9/11 tastes like rice & beans
(To Hawaa on the eleventh of the ninth)
This day rattles a nail along a radiator. Buses fold inwards,
grief-heavy. Hayaati, you smell like burnt wires and train tickets and all that thick foreign.
Samah, your youngest, copies your every move.
Wraps herself in a pashmina halo. That tender age when the world is a warm lap,
teasing feet into bedtimes. Send an older brother today.
An ice-cream van’s tinny laugh,
the slip and slide of plimsolls,
and the image of a man, spitting on her open face
and calling it ‘revenge’.
So you’ve crumpled into kitchen cupboards like two tower hearts falling.
The sweeping will get done, for once.
Tell yourself this. Watch the soup bubble its cartoon violence. See your son
refracted in its brown eye, a scarlet target splayed on his back.
Crying like an Israelite.
A second death replayed in TV loops
and that extra hijab you keep in your purse in case the first gets torn off like membrane.
Switch the gas on; watch it sigh into being.
Meat lies in the sink, unwashed.
Thawing like a kind of forgiveness you want to see before you die. You will season it well.
You always do.
Khalaa. Habaryar. I am so sorry. This apology is a rusted can, clattered for loose change. It is
for you, for the world, for these liquid streets, for Nasir’s reddened scrubs,
his head dizzying in a hospital hallway. Us folding into a chair, knowing what morning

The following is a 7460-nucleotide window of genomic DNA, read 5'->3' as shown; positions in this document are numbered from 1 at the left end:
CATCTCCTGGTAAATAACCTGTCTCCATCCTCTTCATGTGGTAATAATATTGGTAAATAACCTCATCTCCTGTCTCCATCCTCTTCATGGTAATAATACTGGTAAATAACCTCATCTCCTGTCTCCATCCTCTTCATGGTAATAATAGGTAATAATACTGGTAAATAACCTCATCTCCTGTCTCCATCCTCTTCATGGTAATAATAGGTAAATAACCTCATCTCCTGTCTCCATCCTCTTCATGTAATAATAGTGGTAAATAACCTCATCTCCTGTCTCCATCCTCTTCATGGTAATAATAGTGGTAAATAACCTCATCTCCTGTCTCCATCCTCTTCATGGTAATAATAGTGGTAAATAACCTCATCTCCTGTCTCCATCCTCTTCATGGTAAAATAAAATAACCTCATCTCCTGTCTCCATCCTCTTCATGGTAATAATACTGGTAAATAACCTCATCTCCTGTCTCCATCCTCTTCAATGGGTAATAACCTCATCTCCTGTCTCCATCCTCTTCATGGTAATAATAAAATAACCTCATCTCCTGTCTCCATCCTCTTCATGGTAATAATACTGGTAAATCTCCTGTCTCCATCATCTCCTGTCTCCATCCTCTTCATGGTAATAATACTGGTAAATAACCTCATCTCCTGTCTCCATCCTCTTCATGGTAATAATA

hating this selfishness.
Fourteen years of exile from ourselves like Rama in a forest we are told doesn’t exist.
We have lived in headlines ever since. Outside, there is a war.
There is always a war. You hand me a plate.
I believe in the transformative power of cocoa butter and breakfast cereal in the afternoon.
Pick a sky and name it. The scriptures say there are seven.
We have enough time.
A fig, bruised-pink, resting on the dashboard,
tilted as if to say
‘khalaas get it over with bitch’.
This breeze feels too much like an aunt, tugging at our scalps,
hardly saying sorry. I think of how perfectly
timed your buzzcut is. How the border was dotted with goats,
lone whistleblowers against concrete skyscrapers.
Here, in the country of your birth, we cross the Persian Gulf,
leaving a lush behind us, and the stark of my bracelets,
green as Uganda.
A tunnel above us, reflected in a lucent drop
of light on your cheek. This liminal state between island and man.
Between Africa and Asia,
the world’s two thick thighs,
Behind us, they are drinking from time’s cup,
under the same stars a prophet gazed up
at. They call them drones now. I think. Ahead,
I know even less,
except our feet hanging off a hotel bed;
a geologic upheaval.
Your mother sits in the glove compartment, the kohl shedding from her eyes.
I share you with her,
the way we share our unbelonging
and make a castle out of
this bottled sigh
they call living.
I believe in a place where we can be ugly and poor and needy and still wear crowns.
Take me there.
MOMTAZA MEHRI is a biomedical scientist and poet who remains unsure which world came first. Her work engages with inheritance/psychobiology/ugliness/urban zoos. She has been active in the zine/small press underworld for some time, featuring in OOMK, Diaspora Drama, Hard Food, Heat, Bint Meen and other delights. Anthologized in Podium Poets as part of the London Laureates longlist, her debut collection will be published in 2016. As a community worker and part-time translator, she specialises in burning incense and bridges. Her heart yawns in three continents, London being its current owner.